You hear all the time ‘build a relationship’, ‘build trust’ when talking about how to network and develop your business. Whether or not you are completely open and receptive, skeptical, or completely contrary, you won’t trust somebody for long who doesn’t keep their word. Trust and respect really do go hand in hand.
We should always give the benefit of the doubt at least initially, and give the person a chance to clarify or explain the situation — (an apology is very cool, but only goes so far after multiple times). No excuse for rude behavior like being chronically late or no-show for appointments, or failing to return your call or answer your email, even after you made 2-3 attempts. (…calling to say you will be late BEFORE you are actually late goes a long way.)
It must be qualified here that it is of paramount importance to be responsive (have a pulse), from the perspective of you having invited people to contact you anytime if they need anything or have a problem, and you would be glad to assist them. Don’t say it unless you really mean it. Make provisions for your customers to receive assistance if it is not your trip. People don’t like to feel that as soon as they give you their money the whole atmosphere changes and they can’t find you.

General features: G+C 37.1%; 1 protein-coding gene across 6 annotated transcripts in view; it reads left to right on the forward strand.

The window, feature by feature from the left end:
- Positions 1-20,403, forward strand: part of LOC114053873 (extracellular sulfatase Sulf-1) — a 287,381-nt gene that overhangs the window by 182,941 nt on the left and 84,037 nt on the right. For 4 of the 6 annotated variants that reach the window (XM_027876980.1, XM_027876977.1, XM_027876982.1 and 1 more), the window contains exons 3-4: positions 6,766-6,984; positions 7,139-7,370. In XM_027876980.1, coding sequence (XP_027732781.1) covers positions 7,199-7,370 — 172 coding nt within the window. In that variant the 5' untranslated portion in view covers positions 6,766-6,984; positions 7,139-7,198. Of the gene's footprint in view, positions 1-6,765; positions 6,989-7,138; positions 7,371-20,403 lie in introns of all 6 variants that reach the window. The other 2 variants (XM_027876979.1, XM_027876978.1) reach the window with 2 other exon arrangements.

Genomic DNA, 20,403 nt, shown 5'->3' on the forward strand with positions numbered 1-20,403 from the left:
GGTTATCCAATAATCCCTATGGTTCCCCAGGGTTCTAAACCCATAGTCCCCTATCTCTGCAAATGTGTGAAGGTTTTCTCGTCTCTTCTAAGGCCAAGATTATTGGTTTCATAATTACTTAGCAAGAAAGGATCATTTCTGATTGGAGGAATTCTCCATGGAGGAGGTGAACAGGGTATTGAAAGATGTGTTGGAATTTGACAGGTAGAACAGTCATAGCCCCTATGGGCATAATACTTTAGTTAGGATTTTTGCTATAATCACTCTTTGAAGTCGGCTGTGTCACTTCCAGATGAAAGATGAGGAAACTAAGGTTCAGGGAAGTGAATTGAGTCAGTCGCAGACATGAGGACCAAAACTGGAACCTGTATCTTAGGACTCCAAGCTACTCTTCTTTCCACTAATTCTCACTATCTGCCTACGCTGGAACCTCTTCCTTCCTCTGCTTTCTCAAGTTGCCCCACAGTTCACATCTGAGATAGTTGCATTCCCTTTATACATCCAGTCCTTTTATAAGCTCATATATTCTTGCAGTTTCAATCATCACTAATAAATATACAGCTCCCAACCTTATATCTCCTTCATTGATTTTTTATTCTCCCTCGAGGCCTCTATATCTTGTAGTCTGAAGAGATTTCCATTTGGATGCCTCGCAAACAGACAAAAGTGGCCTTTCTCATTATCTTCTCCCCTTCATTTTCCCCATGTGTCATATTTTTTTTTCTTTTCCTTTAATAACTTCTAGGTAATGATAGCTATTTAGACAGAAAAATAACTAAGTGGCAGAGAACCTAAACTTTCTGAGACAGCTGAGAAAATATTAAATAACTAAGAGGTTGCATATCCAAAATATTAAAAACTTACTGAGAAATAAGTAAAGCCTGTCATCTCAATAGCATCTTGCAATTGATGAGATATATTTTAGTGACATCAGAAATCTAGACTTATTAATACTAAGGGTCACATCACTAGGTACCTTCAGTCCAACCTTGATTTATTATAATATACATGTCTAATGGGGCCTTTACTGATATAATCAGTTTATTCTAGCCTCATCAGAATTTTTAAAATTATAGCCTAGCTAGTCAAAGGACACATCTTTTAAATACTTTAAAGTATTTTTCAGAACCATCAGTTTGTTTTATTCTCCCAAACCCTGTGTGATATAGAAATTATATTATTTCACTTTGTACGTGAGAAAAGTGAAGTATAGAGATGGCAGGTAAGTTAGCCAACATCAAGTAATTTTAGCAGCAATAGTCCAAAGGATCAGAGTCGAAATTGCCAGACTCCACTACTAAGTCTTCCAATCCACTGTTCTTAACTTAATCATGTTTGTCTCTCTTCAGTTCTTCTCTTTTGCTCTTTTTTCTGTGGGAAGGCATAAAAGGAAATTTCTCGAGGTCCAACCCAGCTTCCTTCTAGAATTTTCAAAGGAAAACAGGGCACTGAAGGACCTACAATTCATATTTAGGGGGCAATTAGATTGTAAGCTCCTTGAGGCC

However fair is fair and ONLY IF the customer is following instructions and being respectful of your protocols, do you owe them the respect of a prompt response.(For example using the correct link or email address posted as the one for support.) If they feel entitled to be hostile there is always the blacklist filter.
If you tell somebody you will call them Monday – then call them Monday. Otherwise say you will call them soon (if you will). So rude to have someone waiting for a call that never comes. If you say you can deliver something by Tuesday, then you really should be on time. If you are not absolutely sure you can keep your commitment, then say ‘Tuesday or so’ (meaning maybe Wednesday or stretching it to the max Thursday). Be proactive if there is a problem – let them know before they get annoyed.
This type of genuine honesty extends to time limits, costs and quantities in advertising. If you say that the price is $1 cheaper until Wednesday, then the price should go up Wednesday, lest they see you are not a ‘man/woman of your word’ and it was just a ploy to rush them. The point is to mean what you say so people will respect you.
On the other hand, you can fudge a little and exactly on Wednesday announce you have decided to extend the offer another day, week or whatever. The point is to say what you mean so people will begin to trust you. Most sales/advertising people know that it is a legitimate ‘psyche’ to use scarcity (time limits, limited quantity) as a selling point that compels people to take action now instead of later or never. So there is a ‘thin-gray line’ here.
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